Twenty-twenty is upon us yet it feels like mere moments ago that I was sworn into the Massachusetts Senate — my team and I first putting the proverbial rubber to the road to address the issues I heard about during my campaign. From the start, thanks to constituents sounding the alarm, elder and disability rights have been central to our policy platform. Here are just a few examples of bills I introduced just weeks into my first year, the ideas for which came from constituents:
• I filed a bill to allow spouses to serve as caregivers, paid by MassHealth for the necessary personal care services they provide. The goal is to allow someone who is eligible for nursing home care to remain at home if they choose. Under current law, some family members are already considered eligible to be a caregiver for someone who is elderly or living with disabilities in the community. For example, a daughter or a cousin could qualify as a caregiver, and be paid when they take care of someone at home.But a spouse doesn’t qualify under current rules. This bill simply broadens the definition of “family member” to fairly include the spouse of an elder or person living with disabilities.
• Additionally, I filed legislation that would expand the earned income tax credit program (EITC) and eliminate the age limit so that those who work past age 65 can continue to benefit from this important program. A recent study from the University of Massachusetts found that the Commonwealth has one of the highest rates of elder economic insecurity in the nation. The EITC is one of the most effective programs at lifting people out of poverty by helping working low-income individuals and families receive a tax credit to make ends meet. Currently, state EITC assistance ends when individuals turn age 65. This hurts older workers with little or no savings whose Social Security benefits do not provide sufficient income. My bill would raise the EITC age cap and allow older adults to qualify for help.
• Finally, I also filed legislation to prevent individuals from experiencing the “cliff effect” when their income or assets rise even a little above an economic threshold and benefits are cut as a result. This bill would change the rules for PACE and Home and Community Based Service Waiver programs by allowing individuals with income above the eligibility threshold to remain in the programs simply by paying a premium equal to the amount that their income is over the limit. This would help seniors and individuals living with disabilities maintain safe, independent lives in their communities and prevent unnecessary and costly stays in long-term care facilities.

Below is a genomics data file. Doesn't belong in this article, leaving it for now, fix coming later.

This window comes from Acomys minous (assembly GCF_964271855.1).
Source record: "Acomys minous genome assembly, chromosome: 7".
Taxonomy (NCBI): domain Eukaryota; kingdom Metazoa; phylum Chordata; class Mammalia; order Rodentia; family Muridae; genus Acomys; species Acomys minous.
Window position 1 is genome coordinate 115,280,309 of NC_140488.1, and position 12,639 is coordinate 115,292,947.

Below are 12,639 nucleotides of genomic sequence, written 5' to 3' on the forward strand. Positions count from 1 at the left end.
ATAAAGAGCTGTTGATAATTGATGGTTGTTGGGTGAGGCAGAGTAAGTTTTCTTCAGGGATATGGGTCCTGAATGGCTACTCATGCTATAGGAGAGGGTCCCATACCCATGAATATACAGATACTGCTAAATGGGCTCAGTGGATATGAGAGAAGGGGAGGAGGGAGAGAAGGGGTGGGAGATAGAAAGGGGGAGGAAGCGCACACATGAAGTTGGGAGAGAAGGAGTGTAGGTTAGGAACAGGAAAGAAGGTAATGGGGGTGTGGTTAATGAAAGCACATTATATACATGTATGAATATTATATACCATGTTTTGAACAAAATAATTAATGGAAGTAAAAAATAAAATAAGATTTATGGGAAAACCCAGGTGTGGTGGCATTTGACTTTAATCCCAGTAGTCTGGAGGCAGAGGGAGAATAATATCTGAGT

I’m delighted that my bill to allow spouses to serve as caregivers and my bill to stop the cliff effect have both been reported favorably out of the initial Joint Committees that they were sent to at the beginning of the session. This is the first step toward winning the passage of any piece of legislation. You can read a great deal more about these bills and many others via my website: senatorjocomerford.org.
I have found it equally important to be mindful of elder and disability rights in my role as Senate Chair of the Joint Committee on Public Health. It was a great honor to be chosen as chair of this important committee, particularly as a new member of the Senate. The Public Health Committee received over 400 bills to review each session. Every bill gets a public hearing and a vote by the Committee. Many of the bills that come before the Committee deal with the treatment that medical professionals are able to provide, the way that hospitals work, or the health accommodations we make in schools and public places.
The Committee is still reviewing a great deal of legislation, but we’ve already approved a number of important bills. One requires MassHealth to cover all dental procedures. Oral health is often neglected when we talk about health care, and I’m committed to making sure that we don’t leave out oral health in our policy debates. We’ve also recommended support for a
bill to focus more attention on diabetes. Diabetes is rapidly becoming an epidemic, afflicting over 680,000 people in the state. The complications, including heart disease, stroke, kidney disease, and early death, cost the state’s health care system a staggering $8 billion last year — let alone the personal and family impact. The bill directs the state to formulate an action plan to focus our attention on the disease and coordinate efforts on coverage, research and treatment, and a concentrated effort on prevention.
And yet another bill the committee approved is one I filed focused on health equity. Even with — arguably — one of the better health care systems in the nation, we have glaring health disparities in Massachusetts. Health is bound up in much more than just care delivery programs, though they are critical. Recent studies have shown that the most significant social determinants of health and wellness include: education, economic stability, housing, air quality, transportation, and the built environment.
That’s why my bill requires that each state budget submission identify major state initiatives that positively affect health and health care, including programs in housing, transportation, education, and so on — issuing a health equity statement which details the impact of the initiatives on removing health disparities and advancing health equity.
In all of this work, I’m tremendously glad for the staunch advocacy of my constituents and organizations like LifePath. It’s going to take all of us to ensure that our government works equitably for all people. I’m honored to take up this work with all of you.